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Search and Rescue saves three after Gallatin River accident

Posted at 9:24 AM, Jun 05, 2019
and last updated 2019-06-05 11:24:03-04

Three people rafting on the Gallatin River Monday night quickly found themselves in a life-or-death situation. Gallatin County Search and Rescue saved them from a situation that nearly ended much worse.

“Severe hypothermia,” says Capt. Jason Jarrett, Gallatin Search and Rescue commander. “I don’t know how much longer she’d have lasted on that.”

On angry waters like the Gallatin River this time of year, everything can change in an instant. Jarrett says that’s exactly what happened Monday night.

“This particular call was of a small person yelling for help that was trapped on a cut bank on the Gallatin,” Jarrett says.

It was a woman, trapped, and freezing.

“She was stranded along the bank in really cold weather, had been there for a while,” Jarrett says.

She was alone. But the commander says she wasn’t when this all started.

“She and two others, which we didn’t find out until later, had dumped their two rafts and a kayak,” Jarrett says. “Trying to get information from somebody that is hypothermic is problematic.”

A search and rescue member found the two men upstream.

They, too, were stranded.

As for the woman — “She suffered an incredible bout of hypothermia,” Jarrett says. “She’d been there for a long time, had been wet, was in a spot where she couldn’t get off the bank. It was collapsing underneath her.”

Commander Jarrett adds that this stretch of river between Gallatin Gateway and Norris Road, even on its good days, is not friendly.

“It looks like the river,” Jarrett says. “It looks like all of the other rivers but it’s not. That’s a really dangerous stretch.”

Take a smaller, branch-off creek off of the Gallatin River, for example.

If you look at the current, it’s still just as strong.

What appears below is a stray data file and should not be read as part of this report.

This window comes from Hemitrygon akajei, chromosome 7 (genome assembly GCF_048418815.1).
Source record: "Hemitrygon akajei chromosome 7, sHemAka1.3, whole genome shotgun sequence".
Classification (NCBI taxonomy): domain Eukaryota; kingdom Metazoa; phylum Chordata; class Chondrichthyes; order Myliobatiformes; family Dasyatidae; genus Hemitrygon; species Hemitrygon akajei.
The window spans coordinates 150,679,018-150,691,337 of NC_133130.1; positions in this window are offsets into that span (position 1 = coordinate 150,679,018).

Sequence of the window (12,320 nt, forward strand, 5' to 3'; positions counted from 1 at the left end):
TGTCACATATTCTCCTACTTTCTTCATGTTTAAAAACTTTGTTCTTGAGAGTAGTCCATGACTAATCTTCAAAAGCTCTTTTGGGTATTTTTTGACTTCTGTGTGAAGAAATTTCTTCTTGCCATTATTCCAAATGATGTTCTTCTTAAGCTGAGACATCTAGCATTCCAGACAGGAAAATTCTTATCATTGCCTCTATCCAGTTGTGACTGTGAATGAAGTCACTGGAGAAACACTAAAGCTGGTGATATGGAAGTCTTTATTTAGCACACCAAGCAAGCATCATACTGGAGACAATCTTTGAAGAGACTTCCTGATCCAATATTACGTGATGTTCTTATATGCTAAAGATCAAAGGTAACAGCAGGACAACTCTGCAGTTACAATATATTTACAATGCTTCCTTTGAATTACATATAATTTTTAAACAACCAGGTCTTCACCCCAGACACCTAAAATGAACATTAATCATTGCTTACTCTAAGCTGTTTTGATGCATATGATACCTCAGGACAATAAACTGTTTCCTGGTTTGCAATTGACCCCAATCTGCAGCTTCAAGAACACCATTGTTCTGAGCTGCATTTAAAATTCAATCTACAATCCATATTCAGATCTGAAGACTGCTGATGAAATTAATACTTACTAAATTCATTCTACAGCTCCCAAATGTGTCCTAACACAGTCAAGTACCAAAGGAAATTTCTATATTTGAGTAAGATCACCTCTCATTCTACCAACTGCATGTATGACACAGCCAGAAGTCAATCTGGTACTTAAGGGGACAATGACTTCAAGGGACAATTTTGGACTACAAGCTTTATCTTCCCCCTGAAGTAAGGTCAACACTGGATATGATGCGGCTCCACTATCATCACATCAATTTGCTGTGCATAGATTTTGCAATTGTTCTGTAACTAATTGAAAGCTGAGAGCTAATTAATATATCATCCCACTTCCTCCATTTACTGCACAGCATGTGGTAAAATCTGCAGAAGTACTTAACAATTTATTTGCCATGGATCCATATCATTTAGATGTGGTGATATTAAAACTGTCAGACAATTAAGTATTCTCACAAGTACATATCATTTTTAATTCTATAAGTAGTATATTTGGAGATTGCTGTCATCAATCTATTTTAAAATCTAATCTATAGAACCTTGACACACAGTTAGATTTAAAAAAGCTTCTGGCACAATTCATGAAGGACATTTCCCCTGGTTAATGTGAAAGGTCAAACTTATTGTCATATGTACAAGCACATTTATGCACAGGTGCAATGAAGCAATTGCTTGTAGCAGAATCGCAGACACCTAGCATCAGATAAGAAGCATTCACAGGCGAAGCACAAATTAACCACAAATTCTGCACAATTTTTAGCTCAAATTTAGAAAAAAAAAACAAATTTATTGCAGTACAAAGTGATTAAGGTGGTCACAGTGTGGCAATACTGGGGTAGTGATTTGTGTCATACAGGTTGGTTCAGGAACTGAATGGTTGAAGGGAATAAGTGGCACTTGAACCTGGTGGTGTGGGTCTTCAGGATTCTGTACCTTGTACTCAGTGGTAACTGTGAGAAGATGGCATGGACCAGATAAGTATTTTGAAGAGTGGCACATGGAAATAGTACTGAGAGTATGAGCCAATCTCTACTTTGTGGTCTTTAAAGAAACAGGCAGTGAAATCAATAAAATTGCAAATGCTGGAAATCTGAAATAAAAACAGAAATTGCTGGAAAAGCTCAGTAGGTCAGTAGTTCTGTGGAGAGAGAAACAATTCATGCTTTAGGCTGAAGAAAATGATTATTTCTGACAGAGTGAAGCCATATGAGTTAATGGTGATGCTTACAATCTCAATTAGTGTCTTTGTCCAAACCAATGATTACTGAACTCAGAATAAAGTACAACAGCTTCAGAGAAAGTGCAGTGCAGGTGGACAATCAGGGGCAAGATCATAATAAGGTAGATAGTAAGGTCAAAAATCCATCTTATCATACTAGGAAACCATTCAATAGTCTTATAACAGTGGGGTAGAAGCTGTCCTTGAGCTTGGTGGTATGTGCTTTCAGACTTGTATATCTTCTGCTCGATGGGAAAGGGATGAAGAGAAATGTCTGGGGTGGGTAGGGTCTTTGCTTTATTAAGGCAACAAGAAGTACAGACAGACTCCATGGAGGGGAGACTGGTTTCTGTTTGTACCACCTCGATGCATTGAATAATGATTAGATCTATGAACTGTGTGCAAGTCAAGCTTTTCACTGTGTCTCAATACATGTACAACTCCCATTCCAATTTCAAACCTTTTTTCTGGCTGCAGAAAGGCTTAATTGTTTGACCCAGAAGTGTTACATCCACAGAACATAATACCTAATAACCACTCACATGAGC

With that current coming from the Gallatin River, it is easy to see how the larger body of water is much more dangerous.

“Big cottonwood trees, big rocks,” Jarrett says. “It’s a really hazardous place.”

With waters like these, Jarrett says the three are extremely lucky.

“Water deserves respect, regardless of where you are,” Jarrett says.

Importantly, Commander Jarrett says the trio is recovering. None of them were wearing life jackets.

Additionally, Jarrett says this is a reminder of other hazards, some including those that could harm search and rescue crews.

“If you do lose your boat, please contact the sheriff’s office non-emergency number, 582-2100, and let us know where you lost your boat, what color it is so we don’t put a ton of resources out and put the rescuers in precarious circumstances, trying to make sure there’s not somebody trapped in that boat,” Jarrett says.

The commander adds hypothermia is a very real issue that can impact anybody, including experienced adventurers.

“Not only does it drop your core temperature, but when your core temperature drops, so does your brain function and so you start losing motor coordination,” Jarrett says. “You start losing the ability to rationalize and think through problems. Your body starts to shut down.”

Above all, he says being prepared is key.

“This time of year is not for the Walmart raft and the kids and a case of beer,” Jarrett says. “This is the time of year for the pro kayakers, and they are not even doing that stretch of river.”